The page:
PRIME minister of St Vincent and the Grenadines Ralph Gonsalves has hailed Rainforest Caribbean’s investment in a new seafood processing facility in that country as the manifestation of “Caricom in action”, as the plant opened six years after the investment was first mooted for the Eastern Caribbean island.
Rainforest Caribbean has built out a 25,000-square-foot, state-of-the-art EC$10-million ($560 million, US$3.7 million) seafood processing facility in Calliaqua — a small town 8 kilometres south-east of the capital Kingstown — as it expands its footprint across the region. The facility is capable of processing live and frozen lobster, conch, sea cucumber and a wide range of fin fish. It has been in operation since January but was officially opened on July 15, 2022.
“What we see here is Caricom in action,” Gonsalves told the audience at the grand opening of the facility last Friday as he expressed pride in being able to attract investments to his island of 110,000 people. The ceremony was carried live on national TV. The audience at the facility included several dignitaries in St Vincent and the Grenadines including the country’s Governor General Dame Susan Dougan, Finance Minister Camillo Gonsalves and Agriculture Minister Saboto Caesar, as well as executives from Rainforest Caribbean and the Ministry of Agriculture in Jamaica, including portfolio minister Pearnel Charles Jr.
Gonsalves, 75 — the only current head of government in the region who was a signatory to the Revised Treaty of Chaguaramas in 2001, which established the Caricom Single Market and Economy (CSME) — said Rainforest Caribbean’s investment is part of the fulfilment of one of the four critical pillars of the CSME: economic integration in Caricom.
“I want to talk really as to how this fits in with economic integration,” he told the audience in his usually charismatic style. “In order for the economic integration to work, we have to make sure that the strengths and weaknesses of each of the respective units or countries, that those strengths and weaknesses are dissolved into the integrated whole, so that at the end of the day, the whole is more than the summation of the individual parts. And that is what we are having here. We have the fish, we got the conch, we got the lobster, we got the sea cucumber; but we need the capital, we need the technology, we need the marketing and we need the skill sets which we do not ourselves as yet possess, to bring together, to have this as a dimension, an aspect of the fishing industry, so that we can all do better than we did before.”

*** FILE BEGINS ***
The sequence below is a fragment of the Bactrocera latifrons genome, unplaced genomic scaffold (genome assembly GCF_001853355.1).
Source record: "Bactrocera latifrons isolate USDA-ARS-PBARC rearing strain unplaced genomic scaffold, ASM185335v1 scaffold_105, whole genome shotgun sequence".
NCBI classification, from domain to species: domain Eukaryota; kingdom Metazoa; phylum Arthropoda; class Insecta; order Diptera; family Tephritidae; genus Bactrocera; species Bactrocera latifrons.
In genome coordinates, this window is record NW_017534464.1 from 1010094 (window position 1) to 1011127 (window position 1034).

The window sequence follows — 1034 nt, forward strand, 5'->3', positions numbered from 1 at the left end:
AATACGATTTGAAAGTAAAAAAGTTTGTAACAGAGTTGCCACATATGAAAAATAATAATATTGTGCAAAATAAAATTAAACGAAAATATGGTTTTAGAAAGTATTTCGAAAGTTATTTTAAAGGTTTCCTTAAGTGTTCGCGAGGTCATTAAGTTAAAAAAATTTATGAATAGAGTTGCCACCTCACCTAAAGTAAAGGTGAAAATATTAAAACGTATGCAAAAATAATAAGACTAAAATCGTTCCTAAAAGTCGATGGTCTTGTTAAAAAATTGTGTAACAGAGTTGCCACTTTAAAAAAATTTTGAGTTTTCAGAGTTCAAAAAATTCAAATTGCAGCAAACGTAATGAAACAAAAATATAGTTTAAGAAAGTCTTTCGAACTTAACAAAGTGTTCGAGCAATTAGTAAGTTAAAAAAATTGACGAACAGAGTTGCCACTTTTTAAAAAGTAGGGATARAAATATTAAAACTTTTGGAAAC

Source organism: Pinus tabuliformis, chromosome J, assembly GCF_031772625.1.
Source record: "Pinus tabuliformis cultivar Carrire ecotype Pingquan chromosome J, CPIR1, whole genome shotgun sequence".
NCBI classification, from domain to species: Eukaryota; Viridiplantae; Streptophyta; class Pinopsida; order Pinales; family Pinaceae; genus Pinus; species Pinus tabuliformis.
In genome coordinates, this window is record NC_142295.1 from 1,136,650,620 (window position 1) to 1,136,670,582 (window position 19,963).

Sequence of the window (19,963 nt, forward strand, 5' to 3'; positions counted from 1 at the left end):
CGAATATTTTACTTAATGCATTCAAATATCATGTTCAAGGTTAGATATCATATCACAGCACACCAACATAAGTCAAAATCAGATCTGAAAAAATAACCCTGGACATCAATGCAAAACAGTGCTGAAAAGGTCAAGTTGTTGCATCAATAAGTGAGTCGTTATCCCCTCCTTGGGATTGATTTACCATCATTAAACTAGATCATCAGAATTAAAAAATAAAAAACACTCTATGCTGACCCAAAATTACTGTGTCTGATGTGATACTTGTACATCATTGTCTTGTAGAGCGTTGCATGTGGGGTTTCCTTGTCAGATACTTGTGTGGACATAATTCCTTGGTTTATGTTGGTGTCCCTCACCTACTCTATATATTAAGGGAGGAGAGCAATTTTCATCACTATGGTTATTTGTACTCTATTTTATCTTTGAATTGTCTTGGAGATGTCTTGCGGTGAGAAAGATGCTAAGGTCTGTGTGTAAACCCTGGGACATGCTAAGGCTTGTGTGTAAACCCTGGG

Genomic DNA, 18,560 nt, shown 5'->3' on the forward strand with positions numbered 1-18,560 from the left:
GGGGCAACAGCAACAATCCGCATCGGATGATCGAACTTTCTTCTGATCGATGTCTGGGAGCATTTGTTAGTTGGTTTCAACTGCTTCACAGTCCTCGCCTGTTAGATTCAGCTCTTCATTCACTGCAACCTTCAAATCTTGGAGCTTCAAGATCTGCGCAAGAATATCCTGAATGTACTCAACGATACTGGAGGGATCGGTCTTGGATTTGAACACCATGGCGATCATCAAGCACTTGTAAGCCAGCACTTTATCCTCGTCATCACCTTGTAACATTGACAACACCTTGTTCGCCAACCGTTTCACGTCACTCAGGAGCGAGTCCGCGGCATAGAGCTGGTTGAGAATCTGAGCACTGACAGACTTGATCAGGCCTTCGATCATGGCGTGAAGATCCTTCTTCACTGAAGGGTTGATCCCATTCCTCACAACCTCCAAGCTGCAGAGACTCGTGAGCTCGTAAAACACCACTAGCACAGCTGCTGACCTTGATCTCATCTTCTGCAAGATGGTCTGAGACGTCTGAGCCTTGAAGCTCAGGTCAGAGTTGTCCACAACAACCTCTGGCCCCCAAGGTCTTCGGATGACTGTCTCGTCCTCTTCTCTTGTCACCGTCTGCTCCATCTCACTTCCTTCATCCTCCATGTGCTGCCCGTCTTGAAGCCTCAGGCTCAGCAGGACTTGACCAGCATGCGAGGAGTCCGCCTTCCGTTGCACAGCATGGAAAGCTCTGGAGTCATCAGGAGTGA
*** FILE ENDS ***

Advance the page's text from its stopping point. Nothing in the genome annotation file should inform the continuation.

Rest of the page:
He continued: “The fishermen who sell here, they would have not had this avenue to sell, and what happens is this, the greater the demand, the more money they gonna get for their product. And, the persons who are working here in this plant, they would not have been otherwise employed. And the technology has come, the marketing is there and the skill sets which were not available here, are brought and we have something from which all of us will benefit.”
His son, Camillo Gonsalves, 50, who is the country’s minister of finance, economic planning and information technology and the parliamentary representative for the constituency of Eastern St George, in which the town of Calliaqua is located, was equally beaming about the investment and the 80 jobs the facility now provides for his constituents.
“Very often when we talk about investment, we talk about foreign direct investment and we use the word foreign to almost always mean something outside of the Caribbean. [We think] foreign direct investment means Miami or London or somewhere in South America. But what we have learnt in St Vincent and the Grenadines is that the best foreign direct investment is from the region. Which is why we have a hotel being built in Buccament with Jamaican owners, we have relationships that we are building with Jamaican financiers and we have here in the heart of Calliaqua, Rainforest Seafoods from right up the road in Jamaica again. All foreign direct investments, but from the region. So we don’t have to explain to anybody, Caribbean culture. We don’t have to explain to anybody what it takes to get something built, to work with contractors, to work with planning authorities, to understand the reality of Caribbean life, because the investment is foreign to St Vincent, but it is part of our Caribbean civilisation,” he said.
Benjamin Jardim, business development manager at Rainforest Caribbean, who was responsible for the buildout of the facility in St Vincent and the Grenadines and is now moving on to new projects across the region, including another processing facility in Belize “to go more into the value-added processing there”, said “It was a no-brainer for us to get into St Vincent.”
Apart from St Vincent and the Grenadines and its home country of Jamaica, Rainforest Caribbean has operations in Belize where it operates a shrimp farm and processing facility, and warehousing facilities in Barbados and St Lucia. The company is currently scouting other territories within Caricom for “a few other projects” and “new ideas” which Jardim acknowledged he didn’t want to get into right now.
However, regarding the St Vincent investment he said: “There were some hold backs. At the time that we were first looking [at the country for investing in 2016], there wasn’t an international airport, which would have limited our ability to get to market for particular products, but between the time of our scouting in 2016 and our grand opening in 2022, the St Vincent Government has opened up its new airport, Argyle International, which has made our investment even stronger.”
Jardim told the Jamaica Observer that the facility has three processing rooms: one for fish, one for conch and the other for ready-to-eat, value-added products.
“We also have a frozen pack out room which is where we do a lot of our frozen value-added such as steaking of fish and vacuum packing. We also have a live lobster facility with the capacity to store and export 10,000 pounds of live lobster a week. We also have our dock which we plan to extend further in the near future to accommodate larger vessels with deeper draft,” he added as he indicated that the full investment is more than the EC$10 million quoted during the ceremony.